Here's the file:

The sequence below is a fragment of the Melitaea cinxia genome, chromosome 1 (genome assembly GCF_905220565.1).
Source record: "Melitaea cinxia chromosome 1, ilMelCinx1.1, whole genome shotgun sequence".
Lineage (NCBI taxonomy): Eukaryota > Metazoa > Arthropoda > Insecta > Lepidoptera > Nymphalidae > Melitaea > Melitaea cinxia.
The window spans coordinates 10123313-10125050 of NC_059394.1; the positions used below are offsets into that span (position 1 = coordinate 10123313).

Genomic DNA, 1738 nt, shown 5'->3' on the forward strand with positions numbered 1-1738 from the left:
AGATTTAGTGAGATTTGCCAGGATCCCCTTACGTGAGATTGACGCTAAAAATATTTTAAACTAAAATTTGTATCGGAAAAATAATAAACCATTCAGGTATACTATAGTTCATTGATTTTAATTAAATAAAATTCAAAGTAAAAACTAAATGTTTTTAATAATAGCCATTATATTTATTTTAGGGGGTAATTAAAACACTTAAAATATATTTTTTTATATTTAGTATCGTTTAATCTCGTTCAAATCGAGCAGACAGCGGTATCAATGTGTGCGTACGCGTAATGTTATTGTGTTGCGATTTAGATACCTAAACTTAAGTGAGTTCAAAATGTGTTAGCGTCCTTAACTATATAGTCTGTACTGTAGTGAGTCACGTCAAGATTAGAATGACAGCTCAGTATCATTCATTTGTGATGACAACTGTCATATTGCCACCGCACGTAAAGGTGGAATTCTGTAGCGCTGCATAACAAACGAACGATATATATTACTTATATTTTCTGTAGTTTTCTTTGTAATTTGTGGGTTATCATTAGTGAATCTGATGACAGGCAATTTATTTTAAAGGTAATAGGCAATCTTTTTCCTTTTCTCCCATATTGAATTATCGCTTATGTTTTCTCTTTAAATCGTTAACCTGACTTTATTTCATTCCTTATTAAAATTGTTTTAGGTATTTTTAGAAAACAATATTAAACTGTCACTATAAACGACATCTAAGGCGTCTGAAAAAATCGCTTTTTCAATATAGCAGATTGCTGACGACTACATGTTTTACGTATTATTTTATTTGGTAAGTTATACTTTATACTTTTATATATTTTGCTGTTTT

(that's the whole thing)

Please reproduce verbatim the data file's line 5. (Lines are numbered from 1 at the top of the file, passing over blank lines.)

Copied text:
Genomic DNA, 1738 nt, shown 5'->3' on the forward strand with positions numbered 1-1738 from the left: